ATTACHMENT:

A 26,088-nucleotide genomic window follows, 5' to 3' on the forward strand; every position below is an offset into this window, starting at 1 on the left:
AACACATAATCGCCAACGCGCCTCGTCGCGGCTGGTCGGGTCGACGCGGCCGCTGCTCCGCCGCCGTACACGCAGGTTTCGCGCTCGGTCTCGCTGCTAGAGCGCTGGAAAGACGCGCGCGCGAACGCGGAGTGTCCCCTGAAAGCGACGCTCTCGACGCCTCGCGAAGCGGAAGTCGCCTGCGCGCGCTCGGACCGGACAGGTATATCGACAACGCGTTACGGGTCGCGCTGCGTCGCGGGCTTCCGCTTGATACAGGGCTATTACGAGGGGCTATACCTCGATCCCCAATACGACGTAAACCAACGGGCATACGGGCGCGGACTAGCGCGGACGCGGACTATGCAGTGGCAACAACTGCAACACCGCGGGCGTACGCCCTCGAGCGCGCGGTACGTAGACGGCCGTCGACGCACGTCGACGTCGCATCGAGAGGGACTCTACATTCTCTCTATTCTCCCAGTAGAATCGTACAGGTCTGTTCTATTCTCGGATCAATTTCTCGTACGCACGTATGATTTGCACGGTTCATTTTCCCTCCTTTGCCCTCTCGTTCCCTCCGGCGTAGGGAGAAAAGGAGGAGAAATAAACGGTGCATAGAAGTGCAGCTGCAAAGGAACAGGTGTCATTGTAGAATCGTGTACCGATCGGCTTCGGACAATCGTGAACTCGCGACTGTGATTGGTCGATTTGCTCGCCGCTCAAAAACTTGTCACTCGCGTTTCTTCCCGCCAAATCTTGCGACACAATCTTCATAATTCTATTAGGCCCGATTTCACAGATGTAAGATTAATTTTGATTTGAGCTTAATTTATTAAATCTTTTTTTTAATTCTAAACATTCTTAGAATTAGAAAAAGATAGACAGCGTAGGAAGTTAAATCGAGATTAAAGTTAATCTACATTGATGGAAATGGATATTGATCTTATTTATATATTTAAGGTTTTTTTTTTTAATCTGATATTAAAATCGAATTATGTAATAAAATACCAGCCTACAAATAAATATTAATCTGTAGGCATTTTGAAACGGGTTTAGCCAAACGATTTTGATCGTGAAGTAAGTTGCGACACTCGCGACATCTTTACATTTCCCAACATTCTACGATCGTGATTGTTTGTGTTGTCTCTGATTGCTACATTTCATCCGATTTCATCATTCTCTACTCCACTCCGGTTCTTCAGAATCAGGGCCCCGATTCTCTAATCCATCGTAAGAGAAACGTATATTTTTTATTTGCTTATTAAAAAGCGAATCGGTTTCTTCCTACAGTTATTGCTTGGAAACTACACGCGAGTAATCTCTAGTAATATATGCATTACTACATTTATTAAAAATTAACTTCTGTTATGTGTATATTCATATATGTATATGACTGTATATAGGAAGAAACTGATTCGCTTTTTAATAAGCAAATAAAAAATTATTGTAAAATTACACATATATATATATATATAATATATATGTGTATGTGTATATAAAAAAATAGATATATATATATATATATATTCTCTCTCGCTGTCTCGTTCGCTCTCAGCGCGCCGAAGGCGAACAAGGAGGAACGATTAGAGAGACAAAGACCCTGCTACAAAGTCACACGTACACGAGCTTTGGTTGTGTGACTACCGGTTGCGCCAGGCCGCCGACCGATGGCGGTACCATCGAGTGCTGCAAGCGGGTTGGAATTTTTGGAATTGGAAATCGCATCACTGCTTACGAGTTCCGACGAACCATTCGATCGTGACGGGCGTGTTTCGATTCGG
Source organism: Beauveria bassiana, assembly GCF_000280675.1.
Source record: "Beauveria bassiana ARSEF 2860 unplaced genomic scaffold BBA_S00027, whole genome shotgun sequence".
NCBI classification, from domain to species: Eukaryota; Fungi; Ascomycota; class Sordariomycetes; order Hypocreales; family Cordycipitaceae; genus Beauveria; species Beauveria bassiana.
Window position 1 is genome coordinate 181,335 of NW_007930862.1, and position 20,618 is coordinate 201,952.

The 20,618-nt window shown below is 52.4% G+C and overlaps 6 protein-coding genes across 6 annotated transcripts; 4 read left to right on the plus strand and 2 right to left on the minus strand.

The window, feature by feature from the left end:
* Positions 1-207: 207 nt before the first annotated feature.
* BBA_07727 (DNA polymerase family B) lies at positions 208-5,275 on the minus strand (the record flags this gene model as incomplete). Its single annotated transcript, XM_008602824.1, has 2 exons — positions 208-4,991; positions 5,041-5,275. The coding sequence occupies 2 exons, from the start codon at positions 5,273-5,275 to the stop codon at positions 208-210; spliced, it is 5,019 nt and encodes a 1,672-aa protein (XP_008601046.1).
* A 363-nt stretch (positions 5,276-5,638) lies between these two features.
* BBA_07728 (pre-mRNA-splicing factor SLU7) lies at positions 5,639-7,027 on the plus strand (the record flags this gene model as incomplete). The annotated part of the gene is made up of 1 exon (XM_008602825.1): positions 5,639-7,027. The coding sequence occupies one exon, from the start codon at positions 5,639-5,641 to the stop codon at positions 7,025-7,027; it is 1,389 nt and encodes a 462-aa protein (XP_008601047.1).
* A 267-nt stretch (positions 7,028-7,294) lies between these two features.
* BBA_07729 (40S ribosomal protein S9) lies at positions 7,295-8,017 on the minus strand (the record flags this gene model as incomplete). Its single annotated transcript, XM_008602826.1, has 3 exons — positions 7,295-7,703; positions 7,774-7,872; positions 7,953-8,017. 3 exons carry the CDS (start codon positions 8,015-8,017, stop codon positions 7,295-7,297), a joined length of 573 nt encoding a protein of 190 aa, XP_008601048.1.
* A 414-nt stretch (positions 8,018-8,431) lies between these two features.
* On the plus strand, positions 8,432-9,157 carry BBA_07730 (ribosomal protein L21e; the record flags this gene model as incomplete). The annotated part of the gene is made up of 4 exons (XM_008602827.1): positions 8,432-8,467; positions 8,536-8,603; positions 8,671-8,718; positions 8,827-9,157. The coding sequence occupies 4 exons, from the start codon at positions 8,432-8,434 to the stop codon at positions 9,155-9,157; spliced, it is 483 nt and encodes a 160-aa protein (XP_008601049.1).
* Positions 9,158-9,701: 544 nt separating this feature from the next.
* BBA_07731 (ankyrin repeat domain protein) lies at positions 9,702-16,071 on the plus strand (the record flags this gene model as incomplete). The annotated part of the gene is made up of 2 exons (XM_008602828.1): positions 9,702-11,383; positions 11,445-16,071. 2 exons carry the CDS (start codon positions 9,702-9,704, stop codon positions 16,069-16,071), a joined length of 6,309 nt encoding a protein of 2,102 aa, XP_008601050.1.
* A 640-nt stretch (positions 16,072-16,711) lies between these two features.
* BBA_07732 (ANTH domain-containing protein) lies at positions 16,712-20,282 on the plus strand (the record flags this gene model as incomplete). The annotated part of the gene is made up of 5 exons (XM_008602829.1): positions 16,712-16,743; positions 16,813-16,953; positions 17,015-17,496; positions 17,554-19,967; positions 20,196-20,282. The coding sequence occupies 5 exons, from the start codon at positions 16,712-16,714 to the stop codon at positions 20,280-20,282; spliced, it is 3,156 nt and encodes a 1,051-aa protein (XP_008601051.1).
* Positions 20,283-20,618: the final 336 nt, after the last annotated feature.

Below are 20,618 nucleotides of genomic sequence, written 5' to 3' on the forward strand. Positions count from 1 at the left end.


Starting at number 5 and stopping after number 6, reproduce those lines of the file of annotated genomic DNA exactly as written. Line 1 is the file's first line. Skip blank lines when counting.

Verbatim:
NCBI classification, from domain to species: Eukaryota; Fungi; Ascomycota; class Sordariomycetes; order Hypocreales; family Cordycipitaceae; genus Beauveria; species Beauveria bassiana.
Window position 1 is genome coordinate 181,335 of NW_007930862.1, and position 20,618 is coordinate 201,952.